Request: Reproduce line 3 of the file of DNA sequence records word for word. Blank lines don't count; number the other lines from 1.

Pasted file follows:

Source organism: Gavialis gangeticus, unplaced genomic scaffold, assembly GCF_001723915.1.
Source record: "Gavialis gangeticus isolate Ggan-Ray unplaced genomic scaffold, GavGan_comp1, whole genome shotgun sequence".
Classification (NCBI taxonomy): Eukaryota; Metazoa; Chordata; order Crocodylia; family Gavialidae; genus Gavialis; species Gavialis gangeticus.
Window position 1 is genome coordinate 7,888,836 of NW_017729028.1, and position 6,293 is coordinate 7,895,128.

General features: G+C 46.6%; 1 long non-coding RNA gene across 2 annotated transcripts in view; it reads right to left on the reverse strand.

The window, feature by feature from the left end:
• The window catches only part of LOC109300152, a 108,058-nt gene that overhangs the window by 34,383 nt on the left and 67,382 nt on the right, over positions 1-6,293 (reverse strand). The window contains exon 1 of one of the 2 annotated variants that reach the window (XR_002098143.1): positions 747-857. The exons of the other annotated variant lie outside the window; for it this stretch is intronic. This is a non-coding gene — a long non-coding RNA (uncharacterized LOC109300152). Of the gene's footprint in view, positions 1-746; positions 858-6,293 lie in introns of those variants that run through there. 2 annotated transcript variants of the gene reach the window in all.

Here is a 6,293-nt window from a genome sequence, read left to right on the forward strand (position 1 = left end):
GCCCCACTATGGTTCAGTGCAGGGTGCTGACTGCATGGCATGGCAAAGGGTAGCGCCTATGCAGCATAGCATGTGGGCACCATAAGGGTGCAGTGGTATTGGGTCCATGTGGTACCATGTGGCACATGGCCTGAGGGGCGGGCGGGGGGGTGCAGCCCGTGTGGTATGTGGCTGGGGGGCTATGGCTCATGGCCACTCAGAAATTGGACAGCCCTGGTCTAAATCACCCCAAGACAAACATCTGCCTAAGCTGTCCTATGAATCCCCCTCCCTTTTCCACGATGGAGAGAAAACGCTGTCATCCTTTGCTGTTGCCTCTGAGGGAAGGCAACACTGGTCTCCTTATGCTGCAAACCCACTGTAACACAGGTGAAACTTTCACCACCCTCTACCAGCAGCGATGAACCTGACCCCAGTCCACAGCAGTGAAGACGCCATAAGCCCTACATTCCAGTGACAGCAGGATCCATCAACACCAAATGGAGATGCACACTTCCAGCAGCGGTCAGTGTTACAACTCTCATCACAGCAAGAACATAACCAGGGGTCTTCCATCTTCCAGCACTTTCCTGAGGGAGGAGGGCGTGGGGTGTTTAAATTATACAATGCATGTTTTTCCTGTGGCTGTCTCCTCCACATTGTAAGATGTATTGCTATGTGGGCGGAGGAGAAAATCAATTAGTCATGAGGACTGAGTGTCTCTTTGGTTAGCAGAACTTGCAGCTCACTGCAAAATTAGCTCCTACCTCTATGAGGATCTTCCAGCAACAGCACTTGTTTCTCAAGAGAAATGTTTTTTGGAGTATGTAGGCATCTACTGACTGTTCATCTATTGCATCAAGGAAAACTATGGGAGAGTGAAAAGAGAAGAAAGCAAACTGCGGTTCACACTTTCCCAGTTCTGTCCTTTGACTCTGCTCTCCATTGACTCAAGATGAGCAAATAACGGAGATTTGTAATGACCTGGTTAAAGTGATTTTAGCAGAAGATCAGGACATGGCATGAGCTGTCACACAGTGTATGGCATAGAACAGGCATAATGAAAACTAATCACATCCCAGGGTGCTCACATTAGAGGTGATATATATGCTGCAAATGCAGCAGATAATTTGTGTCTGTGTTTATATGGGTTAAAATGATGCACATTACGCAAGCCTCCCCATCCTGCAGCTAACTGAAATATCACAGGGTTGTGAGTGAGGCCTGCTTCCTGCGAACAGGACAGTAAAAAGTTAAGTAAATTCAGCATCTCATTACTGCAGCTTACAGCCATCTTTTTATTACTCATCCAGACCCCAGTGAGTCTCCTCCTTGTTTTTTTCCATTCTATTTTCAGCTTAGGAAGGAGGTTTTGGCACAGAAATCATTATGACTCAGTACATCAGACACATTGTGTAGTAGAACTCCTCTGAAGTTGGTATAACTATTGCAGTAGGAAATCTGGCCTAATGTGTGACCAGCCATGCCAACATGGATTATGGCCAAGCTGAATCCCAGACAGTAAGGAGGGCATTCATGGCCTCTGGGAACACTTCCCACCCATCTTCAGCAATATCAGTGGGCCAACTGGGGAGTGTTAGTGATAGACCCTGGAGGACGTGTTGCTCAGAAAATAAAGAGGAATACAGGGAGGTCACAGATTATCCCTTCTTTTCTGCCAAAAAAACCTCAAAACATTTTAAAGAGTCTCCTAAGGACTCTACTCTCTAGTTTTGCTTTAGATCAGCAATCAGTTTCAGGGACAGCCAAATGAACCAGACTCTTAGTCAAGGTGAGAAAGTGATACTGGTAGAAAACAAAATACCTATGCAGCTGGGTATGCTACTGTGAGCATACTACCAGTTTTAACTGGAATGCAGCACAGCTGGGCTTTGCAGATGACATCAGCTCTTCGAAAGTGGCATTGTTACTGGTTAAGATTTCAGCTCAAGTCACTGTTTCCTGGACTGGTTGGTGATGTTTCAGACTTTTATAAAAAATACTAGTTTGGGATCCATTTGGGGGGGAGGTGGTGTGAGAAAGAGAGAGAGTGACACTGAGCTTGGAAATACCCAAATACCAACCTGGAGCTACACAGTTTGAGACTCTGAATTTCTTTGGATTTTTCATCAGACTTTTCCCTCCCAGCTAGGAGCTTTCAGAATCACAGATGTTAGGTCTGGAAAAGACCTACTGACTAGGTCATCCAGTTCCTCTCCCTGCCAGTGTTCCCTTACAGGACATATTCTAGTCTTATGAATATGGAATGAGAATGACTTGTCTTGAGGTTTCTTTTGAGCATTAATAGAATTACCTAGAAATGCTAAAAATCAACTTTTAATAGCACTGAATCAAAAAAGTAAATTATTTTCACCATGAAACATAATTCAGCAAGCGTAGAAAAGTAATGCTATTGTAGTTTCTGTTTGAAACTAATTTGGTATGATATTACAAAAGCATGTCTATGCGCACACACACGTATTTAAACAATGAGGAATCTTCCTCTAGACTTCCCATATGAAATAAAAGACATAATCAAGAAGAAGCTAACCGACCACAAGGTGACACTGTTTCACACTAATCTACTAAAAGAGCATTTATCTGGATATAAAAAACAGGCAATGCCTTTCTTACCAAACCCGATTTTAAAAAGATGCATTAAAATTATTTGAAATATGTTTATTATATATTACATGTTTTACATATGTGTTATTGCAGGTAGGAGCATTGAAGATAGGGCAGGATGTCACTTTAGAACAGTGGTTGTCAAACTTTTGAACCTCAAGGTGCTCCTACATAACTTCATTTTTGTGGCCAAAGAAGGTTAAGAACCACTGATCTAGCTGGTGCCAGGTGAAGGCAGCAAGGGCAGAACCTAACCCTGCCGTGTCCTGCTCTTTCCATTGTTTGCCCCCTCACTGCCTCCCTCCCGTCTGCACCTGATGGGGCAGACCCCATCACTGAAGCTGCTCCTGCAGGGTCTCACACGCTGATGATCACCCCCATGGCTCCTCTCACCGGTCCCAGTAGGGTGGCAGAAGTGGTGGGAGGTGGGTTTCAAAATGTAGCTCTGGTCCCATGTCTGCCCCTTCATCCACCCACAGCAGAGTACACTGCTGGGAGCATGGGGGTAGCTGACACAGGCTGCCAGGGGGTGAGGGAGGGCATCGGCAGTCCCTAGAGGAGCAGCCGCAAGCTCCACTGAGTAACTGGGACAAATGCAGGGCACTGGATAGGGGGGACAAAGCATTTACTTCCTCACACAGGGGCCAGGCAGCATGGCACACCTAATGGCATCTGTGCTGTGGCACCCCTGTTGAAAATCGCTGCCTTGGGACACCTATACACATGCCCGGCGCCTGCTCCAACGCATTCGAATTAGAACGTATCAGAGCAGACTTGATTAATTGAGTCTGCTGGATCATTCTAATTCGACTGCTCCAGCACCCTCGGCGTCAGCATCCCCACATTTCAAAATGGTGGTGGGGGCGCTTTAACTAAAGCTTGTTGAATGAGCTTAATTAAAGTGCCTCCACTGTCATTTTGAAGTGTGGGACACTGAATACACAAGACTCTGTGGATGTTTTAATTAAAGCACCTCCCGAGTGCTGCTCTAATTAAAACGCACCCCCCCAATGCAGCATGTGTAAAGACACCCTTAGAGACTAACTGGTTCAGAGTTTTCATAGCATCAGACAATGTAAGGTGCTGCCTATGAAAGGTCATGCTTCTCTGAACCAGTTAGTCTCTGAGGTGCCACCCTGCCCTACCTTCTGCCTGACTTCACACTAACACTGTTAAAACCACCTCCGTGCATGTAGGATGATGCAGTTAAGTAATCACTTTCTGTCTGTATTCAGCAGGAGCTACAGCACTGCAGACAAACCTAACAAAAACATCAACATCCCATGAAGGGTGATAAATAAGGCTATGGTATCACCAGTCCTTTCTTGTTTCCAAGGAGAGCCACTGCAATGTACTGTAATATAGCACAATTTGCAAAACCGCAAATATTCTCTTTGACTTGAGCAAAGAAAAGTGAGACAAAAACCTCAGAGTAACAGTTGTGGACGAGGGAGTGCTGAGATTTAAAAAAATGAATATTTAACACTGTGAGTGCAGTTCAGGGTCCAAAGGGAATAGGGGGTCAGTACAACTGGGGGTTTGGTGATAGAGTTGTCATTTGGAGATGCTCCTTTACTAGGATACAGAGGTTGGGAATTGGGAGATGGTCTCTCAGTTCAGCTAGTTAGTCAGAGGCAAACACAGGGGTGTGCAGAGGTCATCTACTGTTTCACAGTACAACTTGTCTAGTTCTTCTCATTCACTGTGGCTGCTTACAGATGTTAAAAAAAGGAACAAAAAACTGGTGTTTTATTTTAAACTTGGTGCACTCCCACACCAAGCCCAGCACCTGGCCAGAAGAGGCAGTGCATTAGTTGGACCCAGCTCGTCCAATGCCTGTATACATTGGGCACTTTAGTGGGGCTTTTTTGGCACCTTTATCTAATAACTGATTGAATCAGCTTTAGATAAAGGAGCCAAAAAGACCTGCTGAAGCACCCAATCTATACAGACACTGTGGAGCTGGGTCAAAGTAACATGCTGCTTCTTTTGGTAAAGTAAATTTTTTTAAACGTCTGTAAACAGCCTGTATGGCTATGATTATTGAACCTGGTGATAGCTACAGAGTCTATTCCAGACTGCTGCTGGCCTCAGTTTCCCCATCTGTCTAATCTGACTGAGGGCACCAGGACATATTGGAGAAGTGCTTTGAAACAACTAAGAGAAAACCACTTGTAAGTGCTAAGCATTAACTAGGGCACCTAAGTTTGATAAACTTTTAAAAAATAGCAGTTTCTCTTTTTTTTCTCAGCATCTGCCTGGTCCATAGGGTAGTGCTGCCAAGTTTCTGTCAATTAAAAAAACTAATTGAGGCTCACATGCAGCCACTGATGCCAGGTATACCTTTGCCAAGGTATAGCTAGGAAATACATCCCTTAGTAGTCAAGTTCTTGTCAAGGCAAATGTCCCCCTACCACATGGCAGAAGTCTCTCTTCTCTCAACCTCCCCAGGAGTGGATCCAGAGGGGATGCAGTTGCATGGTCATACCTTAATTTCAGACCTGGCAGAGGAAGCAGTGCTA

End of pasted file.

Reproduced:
Classification (NCBI taxonomy): Eukaryota; Metazoa; Chordata; order Crocodylia; family Gavialidae; genus Gavialis; species Gavialis gangeticus.